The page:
Animal Type: The fear is cued by animals or insects. This type
usually has a childhood onset.

Natural Environmental Type: The fear is cued by natural events or
object in the environment, such as storms, heights, water etc.
This type usually has a childhood onset.

Blood-Injection-Injury Type: This fear is cued by seeing blood,
on an injury, or an injection or other invasive medical procedure.

Situational Type: This fear is triggered by specific situations
such as bridges, tunnels, public transportation, flying, driving,
or enclosed places.

Other Type: These fears are triggered by specific stimuli which
is not any of the above, such as choking, loud sounds, etc.

There are different categories of phobias. Phobias can
develop as a result of a panic attack that seemed to appear out of
nowhere. Panic attacks push some people into fearing and avoiding
situations or objects associated with an attack, however, other
phobic patients may never experience a panic attack even when they
are confronted with the object or situation that they fear. Some of
the most common phobias are listed below.


This is the most common phobic disorder. Agoraphobia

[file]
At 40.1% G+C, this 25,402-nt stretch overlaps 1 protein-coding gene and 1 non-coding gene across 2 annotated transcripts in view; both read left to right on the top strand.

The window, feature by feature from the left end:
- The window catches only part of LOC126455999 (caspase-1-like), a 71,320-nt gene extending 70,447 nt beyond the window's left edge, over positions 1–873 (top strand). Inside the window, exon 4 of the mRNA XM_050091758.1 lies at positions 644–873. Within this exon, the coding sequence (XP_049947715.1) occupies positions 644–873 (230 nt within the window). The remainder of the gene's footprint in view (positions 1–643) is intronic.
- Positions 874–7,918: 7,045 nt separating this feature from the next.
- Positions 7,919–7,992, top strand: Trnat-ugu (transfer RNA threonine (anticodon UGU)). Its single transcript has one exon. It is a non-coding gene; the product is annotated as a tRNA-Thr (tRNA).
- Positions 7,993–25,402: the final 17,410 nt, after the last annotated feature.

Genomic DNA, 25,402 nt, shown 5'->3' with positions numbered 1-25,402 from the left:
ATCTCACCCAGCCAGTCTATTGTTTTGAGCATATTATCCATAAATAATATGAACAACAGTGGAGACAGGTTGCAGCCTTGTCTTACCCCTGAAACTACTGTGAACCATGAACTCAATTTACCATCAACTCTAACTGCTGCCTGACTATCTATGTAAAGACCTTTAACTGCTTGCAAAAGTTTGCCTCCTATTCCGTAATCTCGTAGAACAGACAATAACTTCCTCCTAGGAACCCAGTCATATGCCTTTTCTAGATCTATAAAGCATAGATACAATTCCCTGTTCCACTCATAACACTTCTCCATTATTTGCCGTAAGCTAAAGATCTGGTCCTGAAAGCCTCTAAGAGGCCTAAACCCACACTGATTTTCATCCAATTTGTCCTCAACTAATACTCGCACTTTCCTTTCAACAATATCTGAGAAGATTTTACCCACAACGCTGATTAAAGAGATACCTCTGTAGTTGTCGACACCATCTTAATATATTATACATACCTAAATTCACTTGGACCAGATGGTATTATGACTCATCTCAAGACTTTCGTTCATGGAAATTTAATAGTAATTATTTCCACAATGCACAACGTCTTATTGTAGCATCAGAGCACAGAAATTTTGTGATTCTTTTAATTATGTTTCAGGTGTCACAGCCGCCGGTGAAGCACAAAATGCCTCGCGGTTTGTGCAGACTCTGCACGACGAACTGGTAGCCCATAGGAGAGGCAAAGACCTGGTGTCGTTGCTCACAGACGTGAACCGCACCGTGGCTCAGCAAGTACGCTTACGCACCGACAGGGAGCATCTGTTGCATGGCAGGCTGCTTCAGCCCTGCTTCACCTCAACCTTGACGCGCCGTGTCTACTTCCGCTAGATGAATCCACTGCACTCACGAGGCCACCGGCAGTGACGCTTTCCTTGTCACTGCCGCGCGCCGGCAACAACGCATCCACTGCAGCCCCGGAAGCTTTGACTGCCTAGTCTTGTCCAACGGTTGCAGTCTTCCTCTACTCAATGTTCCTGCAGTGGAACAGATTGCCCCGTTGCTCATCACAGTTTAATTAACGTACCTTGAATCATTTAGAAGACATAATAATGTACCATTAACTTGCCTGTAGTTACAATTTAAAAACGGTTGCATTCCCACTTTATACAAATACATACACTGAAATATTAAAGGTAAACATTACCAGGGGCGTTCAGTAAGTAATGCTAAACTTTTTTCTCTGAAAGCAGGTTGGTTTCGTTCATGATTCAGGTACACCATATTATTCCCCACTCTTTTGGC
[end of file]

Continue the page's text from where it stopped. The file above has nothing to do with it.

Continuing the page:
literally means fear of outside spaces. The agoraphobic
fears being alone in public places. These people avoid being
on busy streets, crowded stores, theaters, churches. Normal
activities become restrictive because the person avoids these
situations. Many agoraphobic victims become so disabled that
they literally will not leave their homes. Two thirds of
those suffering from agoraphobia are women. Most of these
women develop symptoms between ages eighteen and thirty five
and the onset can be sudden or gradual. Many agoraphobia
victims develop the disorder after first suffering a series
of panic attacks in public places. 

These attacks seem to occur randomly without warning.                                         The unpredictability of these panic attacks trains the victims to                        anticipate future panic attacks and, therefore, to fear situations in which a
panic attack may occur. As a result, they avoid going out
into the public, becoming a social phobic. A social phobia
is an irrational fear and avoidance of being in a situation